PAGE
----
"From spring to winter, without dread / From winter back to vernal places ... " - Jaroslav Siefert


1 from Criterion

 'Round Midnight (France, 1989)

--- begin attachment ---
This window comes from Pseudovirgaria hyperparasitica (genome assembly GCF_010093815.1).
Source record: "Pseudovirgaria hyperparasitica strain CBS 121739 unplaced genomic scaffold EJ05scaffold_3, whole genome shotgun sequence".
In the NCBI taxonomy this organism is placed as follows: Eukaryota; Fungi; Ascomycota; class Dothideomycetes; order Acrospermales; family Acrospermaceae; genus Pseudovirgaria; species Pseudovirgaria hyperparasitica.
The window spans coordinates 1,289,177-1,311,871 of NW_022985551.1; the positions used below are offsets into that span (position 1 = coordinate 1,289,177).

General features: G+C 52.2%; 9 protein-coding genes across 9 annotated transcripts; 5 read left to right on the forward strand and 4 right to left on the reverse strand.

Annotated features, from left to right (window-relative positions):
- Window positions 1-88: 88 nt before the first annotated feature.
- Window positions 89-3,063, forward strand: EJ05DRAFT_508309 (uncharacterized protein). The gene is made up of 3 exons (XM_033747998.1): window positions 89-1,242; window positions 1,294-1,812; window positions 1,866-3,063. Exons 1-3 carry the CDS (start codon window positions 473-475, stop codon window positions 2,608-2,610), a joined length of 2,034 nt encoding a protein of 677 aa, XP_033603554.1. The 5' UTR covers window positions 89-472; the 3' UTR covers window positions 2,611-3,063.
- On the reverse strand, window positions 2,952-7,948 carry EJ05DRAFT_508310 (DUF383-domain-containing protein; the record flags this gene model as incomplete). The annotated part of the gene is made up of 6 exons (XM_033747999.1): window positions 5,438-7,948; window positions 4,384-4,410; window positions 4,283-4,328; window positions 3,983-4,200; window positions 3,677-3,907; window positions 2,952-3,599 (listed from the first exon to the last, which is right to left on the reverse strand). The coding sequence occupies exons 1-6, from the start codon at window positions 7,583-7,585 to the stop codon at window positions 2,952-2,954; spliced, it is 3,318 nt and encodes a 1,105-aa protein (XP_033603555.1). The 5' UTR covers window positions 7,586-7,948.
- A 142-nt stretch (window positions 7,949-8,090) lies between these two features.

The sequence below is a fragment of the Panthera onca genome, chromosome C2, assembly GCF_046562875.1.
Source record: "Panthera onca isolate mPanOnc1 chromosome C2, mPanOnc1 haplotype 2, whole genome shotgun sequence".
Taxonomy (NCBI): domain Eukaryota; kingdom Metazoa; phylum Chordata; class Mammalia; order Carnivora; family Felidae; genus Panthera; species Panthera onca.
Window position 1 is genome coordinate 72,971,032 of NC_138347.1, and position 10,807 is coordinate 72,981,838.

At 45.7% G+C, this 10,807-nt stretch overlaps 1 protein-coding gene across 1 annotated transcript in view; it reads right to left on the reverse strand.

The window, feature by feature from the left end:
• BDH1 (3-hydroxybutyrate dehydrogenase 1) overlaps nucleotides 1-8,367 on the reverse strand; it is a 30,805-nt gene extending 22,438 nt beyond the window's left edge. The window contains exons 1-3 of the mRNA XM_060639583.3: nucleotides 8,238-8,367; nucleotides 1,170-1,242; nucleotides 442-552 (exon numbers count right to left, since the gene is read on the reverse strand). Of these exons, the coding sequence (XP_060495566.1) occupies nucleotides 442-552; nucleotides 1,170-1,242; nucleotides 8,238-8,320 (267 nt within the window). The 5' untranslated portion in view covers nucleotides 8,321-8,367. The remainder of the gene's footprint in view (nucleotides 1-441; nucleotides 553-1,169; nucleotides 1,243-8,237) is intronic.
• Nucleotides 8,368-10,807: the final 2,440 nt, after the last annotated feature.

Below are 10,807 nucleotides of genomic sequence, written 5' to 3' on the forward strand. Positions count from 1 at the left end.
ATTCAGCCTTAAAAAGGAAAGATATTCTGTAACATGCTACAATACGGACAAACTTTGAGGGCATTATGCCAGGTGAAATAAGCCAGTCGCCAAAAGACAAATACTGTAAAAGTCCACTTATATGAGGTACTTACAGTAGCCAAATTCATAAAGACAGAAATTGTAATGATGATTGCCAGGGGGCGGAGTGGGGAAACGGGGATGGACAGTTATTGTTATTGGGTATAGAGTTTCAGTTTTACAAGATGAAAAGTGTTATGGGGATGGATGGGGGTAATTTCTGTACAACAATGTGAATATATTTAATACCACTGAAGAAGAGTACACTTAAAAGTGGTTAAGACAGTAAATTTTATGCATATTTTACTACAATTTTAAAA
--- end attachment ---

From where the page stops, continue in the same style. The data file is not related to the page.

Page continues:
Art imitates life, and in 'Round Midnight bebop legend Dexter Gordon plays a New York tenor saxophonist who decamps to Paris in the late 1950s to get off the booze and kickstart his career in a city grooving to the hip tunes of the new and exciting jazz américain. Soon he's befriended by an adoring fan (played by François Cluzet of Les intouchables fame), who helps him go on the wagon and stay there, even inviting the jazzman to come live with him and his young daughter in their tiny apartment. In the end, pretty much sober and with a new lust for life, the American reciprocates by inviting the Frenchman to accompany him back to New York, where he re-establishes himself musically on home ground and takes time out emotionally to renew his relationship with his own daughter. But will the recovery last? With a soundtrack of jazz standards performed live-to-camera and augmented by a Grammy-winning original score by Herbie Hancock, in its 133 minutes the movie scans at all levels. First, it's a love letter to the golden age of bebop artists and to the progressive Parisians who welcomed them; the film is loosely based on the lives of expatriate jazzmen Bud Powell and Lester Young, and of their friend, the French jazz patron Francis Paudras, from whose memoir La danse des infidèles the film's story was sourced). Second, it's a sonic exploration led by a cosmopolitan Frenchmen (director Bertrand Tavernier, working with American co-writer David Rayfiel) who was fascinated by Black America and its unique music. And third, 'Round Midnight is remembered as a triumph of Gordon himself, who did double-duty as script revisor and leading man, winding up Oscar-nominated for his performance. Newly restored in 4K, 'Round Midnight has now been transferred to Blu-ray by U.S. distributor Criterion with a number of excellent extras. There's an hour-long documentary from 1986 called "Before Midnight" that features outtakes and behind-the-scenes footage of the film; new half-hour interviews with veteran jazz critic Gary Giddins and with music producer Michael Cuscuna and Gordon's widow and biographer, Maxine Gordon; a 40-minute post-screening discussion at Columbia University in 2014 featuring Tavernier, Cuscuna, Maxine Gordon and jazz scholar John Szwed, moderated by jazz critic and broadcaster Mark Ruffin; and finally, 12 minutes of archival footage of the six-foot-five Dexter Gordon towering over his bandmates Kenny Drew, Niels-Henning Orsted Pedersen and Makaya Ntshoko on stage at the Jazzhouse Montmartre in 1969 and playing his tune "Fried Bananas". For audio – so important here – you have a choice of two DTS-HD English-language tracks remastered from the original 35mm film, one in stereo and other in 5.1 surround sound. The foldout liner notes are by scholar Mark Anthony Neal, who concludes: "'Round Midnight honors the spirit, resilience and brilliance of a generation of artists whose music will continue to be appreciated, even as their humanity wll largely be forgotten."